And for my, my part, I have seen when we started working with Volva Marin $[name unclear] then I, we had the chance I and my, my daughter and some of my group members, we had the chance of doing many theater workshop with Volva Marin $[name unclear] and others. Many others, theater director from Germany, they also came we had our workshop there. And we are there learn physical acting, more and more physical acting, and in my case it's like that, that Volva Marin $[name unclear] is very much connected with the international theater movement.
KM
He is the only director in the world who had directed plays in one, more than 150 languages, all over the world. Perhaps, he is the only director. Though he did not know all the languages but with his total acting theory he, he was educated in Paris, he was in France. There, he learned theater, acting then he came to Germany, his own place, Freiberg, but he married with a Japanese lady and he, he was very much interested with the Japan culture.
KM
Because his father-in-law was a celebrated person in ohio $[name unclear- 32.55] and then he was also in Tokyo also. There, that's why Marin had a very good connection with Japan, and from Japan, he learned a lot with about Noh theater, about Kabuki. Kabuki and Noh, most typical Japanese plays, he learned it. And what Marin said to me, "I got, I learned a lot from East. I took it to the West, and now I am bringing that to the East again."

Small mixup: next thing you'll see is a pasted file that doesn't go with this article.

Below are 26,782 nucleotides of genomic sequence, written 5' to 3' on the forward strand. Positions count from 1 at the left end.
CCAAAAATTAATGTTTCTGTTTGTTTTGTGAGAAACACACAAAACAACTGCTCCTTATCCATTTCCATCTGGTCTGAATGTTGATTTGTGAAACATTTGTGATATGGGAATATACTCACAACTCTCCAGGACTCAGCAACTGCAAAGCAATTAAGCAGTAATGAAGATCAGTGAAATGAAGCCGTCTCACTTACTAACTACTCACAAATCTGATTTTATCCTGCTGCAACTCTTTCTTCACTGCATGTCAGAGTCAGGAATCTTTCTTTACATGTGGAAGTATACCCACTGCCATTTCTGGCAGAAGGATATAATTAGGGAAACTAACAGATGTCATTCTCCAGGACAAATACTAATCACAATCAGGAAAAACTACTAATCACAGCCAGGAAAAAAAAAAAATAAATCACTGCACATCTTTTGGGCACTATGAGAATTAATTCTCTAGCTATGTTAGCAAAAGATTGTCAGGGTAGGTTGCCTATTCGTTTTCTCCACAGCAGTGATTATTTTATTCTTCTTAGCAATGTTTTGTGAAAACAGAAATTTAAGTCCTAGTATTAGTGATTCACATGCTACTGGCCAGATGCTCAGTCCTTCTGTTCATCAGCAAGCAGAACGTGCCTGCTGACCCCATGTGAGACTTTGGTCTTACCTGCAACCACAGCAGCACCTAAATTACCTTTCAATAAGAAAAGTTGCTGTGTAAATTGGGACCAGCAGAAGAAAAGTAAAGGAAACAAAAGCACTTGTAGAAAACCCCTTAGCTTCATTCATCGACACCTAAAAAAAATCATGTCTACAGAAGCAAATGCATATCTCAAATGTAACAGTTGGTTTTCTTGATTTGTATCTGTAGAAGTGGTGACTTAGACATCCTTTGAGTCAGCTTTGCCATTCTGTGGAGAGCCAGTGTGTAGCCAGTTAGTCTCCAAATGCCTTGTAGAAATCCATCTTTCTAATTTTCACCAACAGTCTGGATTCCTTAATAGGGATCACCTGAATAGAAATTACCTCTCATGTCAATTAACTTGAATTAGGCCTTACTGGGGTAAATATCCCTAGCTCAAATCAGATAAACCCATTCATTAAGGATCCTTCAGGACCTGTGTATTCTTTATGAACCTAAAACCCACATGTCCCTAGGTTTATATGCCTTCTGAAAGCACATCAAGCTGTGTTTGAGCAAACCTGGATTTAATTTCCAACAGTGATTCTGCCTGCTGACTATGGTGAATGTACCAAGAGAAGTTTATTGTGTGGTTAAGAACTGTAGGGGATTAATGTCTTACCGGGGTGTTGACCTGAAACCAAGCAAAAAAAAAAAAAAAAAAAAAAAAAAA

KM
So, so it's a round way and we learned it from Marin also and also we have given some of our ideas, he has taken it, and we took his ideas. In that way we went into production.
KM
Very last question, I promise. What are the main features of Calcutta group acting method? The method that in Calcutta is practiced within the group class context?
What I start started saying before, that when our commercial theater started, then there was a commercial theater and amateur theater. After the Independence, the amateur theater was no more. In place of that, group theater grew up. Group theater means with more discipline, more practice, more regularity and also they try to do something new by selling tickets and other. But they have small money, so its small money and equipments, they want to do something experimental.
KM